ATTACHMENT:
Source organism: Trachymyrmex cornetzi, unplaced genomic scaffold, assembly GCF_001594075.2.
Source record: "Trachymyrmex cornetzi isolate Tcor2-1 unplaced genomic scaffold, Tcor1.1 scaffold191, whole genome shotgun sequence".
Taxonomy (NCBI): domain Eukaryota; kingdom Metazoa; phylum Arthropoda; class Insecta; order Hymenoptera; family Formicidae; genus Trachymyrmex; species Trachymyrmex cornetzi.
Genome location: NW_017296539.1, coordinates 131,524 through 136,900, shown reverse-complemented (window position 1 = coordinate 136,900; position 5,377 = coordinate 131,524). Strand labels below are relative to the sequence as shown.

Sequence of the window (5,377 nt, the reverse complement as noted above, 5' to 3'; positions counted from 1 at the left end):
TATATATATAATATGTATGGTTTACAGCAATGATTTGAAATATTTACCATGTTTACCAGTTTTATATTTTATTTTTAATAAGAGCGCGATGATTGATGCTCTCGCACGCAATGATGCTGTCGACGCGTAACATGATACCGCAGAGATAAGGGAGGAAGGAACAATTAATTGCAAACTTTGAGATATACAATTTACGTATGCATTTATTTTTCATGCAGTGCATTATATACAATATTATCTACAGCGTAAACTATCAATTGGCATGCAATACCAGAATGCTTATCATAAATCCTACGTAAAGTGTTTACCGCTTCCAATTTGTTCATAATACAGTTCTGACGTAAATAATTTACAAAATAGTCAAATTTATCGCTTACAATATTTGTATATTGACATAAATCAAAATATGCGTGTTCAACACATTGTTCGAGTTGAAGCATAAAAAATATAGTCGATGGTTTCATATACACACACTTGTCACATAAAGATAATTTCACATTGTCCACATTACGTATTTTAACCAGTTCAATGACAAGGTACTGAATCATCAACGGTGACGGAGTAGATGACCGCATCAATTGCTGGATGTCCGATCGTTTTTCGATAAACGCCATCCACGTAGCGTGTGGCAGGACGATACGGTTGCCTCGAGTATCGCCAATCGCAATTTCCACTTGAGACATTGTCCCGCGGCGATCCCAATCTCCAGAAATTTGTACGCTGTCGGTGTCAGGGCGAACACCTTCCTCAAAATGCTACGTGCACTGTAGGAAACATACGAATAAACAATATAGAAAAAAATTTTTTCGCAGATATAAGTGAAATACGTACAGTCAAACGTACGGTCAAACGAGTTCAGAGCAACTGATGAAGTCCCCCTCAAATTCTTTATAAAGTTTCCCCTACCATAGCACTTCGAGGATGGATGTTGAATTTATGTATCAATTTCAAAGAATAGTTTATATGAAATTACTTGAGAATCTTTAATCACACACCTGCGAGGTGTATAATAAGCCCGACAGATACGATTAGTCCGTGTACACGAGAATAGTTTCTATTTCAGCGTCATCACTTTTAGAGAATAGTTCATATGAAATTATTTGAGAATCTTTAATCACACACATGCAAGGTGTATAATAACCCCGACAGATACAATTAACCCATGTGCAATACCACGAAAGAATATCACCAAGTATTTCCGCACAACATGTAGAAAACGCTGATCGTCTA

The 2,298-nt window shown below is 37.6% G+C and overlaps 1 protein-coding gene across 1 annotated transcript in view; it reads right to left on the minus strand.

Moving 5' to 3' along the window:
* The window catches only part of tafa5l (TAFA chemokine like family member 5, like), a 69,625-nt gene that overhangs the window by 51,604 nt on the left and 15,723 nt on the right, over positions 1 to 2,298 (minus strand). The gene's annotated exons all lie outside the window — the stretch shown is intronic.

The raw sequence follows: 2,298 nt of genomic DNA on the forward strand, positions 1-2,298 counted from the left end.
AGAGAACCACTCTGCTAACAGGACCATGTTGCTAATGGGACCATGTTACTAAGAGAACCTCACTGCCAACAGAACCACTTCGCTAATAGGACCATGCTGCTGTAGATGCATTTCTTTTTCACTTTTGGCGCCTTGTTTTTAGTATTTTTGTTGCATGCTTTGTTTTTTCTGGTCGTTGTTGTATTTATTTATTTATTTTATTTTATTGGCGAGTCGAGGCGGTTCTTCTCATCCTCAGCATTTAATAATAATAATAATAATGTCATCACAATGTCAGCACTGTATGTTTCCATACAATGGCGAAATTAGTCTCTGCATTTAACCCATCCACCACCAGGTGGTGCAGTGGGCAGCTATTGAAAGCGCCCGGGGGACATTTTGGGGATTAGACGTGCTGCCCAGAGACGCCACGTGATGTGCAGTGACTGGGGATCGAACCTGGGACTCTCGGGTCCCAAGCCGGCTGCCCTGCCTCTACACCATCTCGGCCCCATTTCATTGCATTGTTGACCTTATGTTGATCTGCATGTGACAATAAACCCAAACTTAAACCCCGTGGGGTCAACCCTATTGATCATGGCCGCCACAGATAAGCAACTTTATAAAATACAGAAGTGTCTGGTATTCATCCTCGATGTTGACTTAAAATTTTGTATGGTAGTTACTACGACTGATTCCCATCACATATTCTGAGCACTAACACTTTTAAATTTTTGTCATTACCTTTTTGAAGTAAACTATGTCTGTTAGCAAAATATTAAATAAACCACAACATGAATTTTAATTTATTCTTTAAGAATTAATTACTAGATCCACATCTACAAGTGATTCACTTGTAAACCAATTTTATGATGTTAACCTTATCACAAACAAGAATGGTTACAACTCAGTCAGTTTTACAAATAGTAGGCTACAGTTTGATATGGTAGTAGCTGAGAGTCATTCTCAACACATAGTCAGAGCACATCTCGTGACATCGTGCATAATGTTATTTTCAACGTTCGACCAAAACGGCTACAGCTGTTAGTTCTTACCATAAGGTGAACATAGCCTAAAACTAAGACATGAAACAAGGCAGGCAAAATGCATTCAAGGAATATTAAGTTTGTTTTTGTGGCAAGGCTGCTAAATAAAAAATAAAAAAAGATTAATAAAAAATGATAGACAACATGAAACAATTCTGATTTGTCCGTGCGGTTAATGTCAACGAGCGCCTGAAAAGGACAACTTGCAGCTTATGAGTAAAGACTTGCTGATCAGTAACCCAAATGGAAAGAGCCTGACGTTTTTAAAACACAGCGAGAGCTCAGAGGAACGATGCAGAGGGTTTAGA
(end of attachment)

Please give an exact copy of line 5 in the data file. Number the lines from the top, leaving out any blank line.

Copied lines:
Sequence of the window (5,377 nt, the reverse complement as noted above, 5' to 3'; positions counted from 1 at the left end):